by: Michael Hoexter
In Part 1 of this two part post I look at climate change regulation from the perspective of political fights around the concept of freedom and government intervention. As it turns out, the philosophical discipline of ethics has something interesting to say about these conflicts.
After 8 years of inaction on climate issues, the new EPA Administrator, Lisa Jackson has a number of opportunities to make a difference in the area of effective regulation of global warming gases.
These efforts have spurred much opposition from groups usually from the political Right that often couch their criticisms in terms of the concept of freedom from government restraint. The Competitive Enterprise Institute has been a leading group in this area, and is often joined by better known groups like the Heritage Foundation and the Cato Institute. Some groups deny that climate change is occurring while others minimize its effects; the attitude of these groups about the reality of climate change seem to be a result of their adherence to the value they place on a certain narrow definition of liberty rather than a serious confrontation with the climate data. There are many efforts by self-anointed conservatives and by some in the Republican Party to lampoon these new laws as restricting emissions of gases like carbon dioxide that are “plant food”.
The recent, surprisingly different political treatment by conservatives of black carbon regulation versus greenhouse gases substantiates the conclusion that resistance to the reality of climate change has a lot to do with resistance to the likely cure rather than the problem itself. We have in the last year or so found out that black carbon or soot is the second biggest contributor to global warming after carbon dioxide. On April 22nd, with the support of many Republican lawmakers, including James Inhofe who has at least in the past denied the existence or importance of climate change for many years, the US Senate approved a law that deals with black carbon as a pollutant and tasks the EPA to come up with measures to reduce it.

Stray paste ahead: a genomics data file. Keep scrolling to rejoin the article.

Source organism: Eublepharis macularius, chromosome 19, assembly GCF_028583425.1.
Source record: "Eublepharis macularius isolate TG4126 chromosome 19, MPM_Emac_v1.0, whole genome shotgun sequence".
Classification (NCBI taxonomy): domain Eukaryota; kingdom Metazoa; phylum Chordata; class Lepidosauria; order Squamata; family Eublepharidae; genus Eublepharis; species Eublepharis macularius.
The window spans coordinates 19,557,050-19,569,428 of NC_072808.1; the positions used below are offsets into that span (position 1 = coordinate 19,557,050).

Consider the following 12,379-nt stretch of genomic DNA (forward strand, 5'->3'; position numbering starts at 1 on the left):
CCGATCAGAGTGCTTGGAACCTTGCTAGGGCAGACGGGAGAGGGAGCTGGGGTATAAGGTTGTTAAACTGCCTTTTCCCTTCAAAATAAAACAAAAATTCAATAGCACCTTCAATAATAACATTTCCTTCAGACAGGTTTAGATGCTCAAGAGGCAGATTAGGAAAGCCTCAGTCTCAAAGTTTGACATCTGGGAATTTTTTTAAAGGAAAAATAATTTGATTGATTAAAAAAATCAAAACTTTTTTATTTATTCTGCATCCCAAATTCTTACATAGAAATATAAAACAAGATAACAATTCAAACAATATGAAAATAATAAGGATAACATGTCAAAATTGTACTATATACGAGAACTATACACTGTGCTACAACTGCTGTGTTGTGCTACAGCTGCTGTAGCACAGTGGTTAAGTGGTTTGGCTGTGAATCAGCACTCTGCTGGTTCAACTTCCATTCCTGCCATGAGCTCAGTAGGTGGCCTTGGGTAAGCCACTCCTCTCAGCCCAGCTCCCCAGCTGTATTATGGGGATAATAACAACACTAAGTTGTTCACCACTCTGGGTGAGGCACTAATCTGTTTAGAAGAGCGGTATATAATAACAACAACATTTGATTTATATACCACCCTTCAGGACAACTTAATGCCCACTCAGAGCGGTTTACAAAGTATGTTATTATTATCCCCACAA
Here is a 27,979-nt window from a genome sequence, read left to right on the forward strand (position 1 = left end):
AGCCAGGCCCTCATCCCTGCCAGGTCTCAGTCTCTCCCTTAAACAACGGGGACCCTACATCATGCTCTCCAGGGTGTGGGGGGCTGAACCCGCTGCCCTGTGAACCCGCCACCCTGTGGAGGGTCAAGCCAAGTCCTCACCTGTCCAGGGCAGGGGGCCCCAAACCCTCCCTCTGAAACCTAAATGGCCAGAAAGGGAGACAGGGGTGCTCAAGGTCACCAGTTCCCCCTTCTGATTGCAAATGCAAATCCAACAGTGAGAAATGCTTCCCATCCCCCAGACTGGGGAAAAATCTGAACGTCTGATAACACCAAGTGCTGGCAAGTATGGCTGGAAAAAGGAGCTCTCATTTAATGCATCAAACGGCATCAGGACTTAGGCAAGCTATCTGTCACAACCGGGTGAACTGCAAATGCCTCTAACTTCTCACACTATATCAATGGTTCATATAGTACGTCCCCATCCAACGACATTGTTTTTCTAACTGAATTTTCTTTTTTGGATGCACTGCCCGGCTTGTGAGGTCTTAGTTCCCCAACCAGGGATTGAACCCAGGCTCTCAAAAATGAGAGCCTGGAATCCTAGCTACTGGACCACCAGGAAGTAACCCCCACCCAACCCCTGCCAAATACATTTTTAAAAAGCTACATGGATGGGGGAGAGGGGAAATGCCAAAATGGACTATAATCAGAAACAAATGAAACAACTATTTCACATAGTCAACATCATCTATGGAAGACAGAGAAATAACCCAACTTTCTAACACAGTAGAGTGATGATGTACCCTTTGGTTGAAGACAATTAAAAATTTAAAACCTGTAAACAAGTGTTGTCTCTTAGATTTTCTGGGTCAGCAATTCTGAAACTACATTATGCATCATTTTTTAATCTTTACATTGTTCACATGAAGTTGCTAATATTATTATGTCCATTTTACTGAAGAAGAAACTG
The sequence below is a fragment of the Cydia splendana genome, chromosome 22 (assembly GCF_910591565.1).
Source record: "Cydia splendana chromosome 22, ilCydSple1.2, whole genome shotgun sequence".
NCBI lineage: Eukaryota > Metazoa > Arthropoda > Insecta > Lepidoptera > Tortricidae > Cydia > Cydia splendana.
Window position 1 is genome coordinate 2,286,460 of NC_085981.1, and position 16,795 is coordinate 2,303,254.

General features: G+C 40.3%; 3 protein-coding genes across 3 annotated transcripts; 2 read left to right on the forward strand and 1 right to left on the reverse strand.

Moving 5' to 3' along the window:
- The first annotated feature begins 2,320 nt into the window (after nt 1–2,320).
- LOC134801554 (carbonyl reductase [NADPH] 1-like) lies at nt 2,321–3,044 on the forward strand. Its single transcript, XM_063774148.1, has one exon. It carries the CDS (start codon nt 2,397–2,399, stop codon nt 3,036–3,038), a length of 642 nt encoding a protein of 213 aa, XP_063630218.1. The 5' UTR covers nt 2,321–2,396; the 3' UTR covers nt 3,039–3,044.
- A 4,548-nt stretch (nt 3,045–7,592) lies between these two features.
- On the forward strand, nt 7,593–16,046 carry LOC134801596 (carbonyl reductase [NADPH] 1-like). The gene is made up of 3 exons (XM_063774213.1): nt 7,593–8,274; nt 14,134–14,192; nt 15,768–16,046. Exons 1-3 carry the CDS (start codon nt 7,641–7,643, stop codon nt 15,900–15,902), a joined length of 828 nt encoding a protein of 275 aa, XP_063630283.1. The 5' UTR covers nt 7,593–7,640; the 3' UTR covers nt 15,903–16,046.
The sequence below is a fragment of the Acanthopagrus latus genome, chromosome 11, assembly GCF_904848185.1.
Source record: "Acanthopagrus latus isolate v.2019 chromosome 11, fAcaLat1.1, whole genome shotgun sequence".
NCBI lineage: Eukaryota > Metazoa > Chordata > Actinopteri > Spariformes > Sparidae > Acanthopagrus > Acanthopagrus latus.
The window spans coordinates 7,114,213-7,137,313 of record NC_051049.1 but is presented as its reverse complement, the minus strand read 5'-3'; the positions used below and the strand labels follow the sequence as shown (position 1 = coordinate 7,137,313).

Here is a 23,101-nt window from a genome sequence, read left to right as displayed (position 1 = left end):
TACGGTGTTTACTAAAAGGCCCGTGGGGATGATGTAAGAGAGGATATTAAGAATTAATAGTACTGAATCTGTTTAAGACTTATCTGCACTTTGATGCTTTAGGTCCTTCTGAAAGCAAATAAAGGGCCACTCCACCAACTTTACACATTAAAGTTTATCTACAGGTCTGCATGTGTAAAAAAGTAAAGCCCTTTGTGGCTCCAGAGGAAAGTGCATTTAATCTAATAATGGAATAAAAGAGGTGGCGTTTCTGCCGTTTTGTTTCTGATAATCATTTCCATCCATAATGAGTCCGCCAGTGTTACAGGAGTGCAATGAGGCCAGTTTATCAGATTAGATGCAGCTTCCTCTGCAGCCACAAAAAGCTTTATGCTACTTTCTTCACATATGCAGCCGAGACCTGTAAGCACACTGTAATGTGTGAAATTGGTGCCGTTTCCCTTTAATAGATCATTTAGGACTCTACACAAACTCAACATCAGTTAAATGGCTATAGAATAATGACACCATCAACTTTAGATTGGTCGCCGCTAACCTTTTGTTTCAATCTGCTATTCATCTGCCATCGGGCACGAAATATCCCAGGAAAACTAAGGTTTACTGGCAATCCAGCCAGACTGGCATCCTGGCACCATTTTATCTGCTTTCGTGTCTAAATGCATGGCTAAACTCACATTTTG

One of the inexpensive solutions to black carbon emissions in developing countries is the use of solar cookers like this Kyoto Box to heat water, make soups and stews. As yet there is no inexpensive consensus solution for baking and grilling applications, which presents a considerable challenge to food cultures in many countries.
Black carbon is a local pollutant and a global warming pollutant at the same time; it can have an impact on the health of local populations as well as on the global climate system. Important for its political and cultural role, larger particles of black carbon can be seen by the naked eye and is culturally classified as “dirty” or an impurity, except when it is on grilled or baked foods in moderate amounts. Black carbon is emitted by older diesel engines as well as by open coal and wood fires. The former can be retrofitted or phased out and the latter are mostly located in the developing world or in the heating systems at the periphery of the industrialized world. While black carbon contributes to global warming substantially, no major inconveniences or tradeoffs for middle-class Americans are involved if there is a gradual phase-out of black carbon emitting technologies. On the other hand, cultural and food practices in many parts of the developing world may be transformed through the use of special stoves and cookers that avoid soot from open fires. If such a transformation of food practices were required in the developed world, the inconvenience would spur more political resistance in the US.
Pollutant or Excess Emissions?
The legal framework for regulating emissions in the US and in most countries involved declaring a gas or emittant a (criteria) pollutant and then regulating that pollutant with the aim to reduce or eliminate emissions of it into the atmosphere from within the jurisdiction of the regulating agency. With most pollutants we project that in a “state of nature” or at least natural “health” there would be no regular or substantial emissions of that chemical into the atmosphere. Some of these pollutants are synthetic and never occur in nature. The goal of regulation will be the eventual elimination of the emission of that chemical into air or water though practical concerns may mean a period of time when that emission is allowed but penalized via a tax or other mechanism like cap and trade.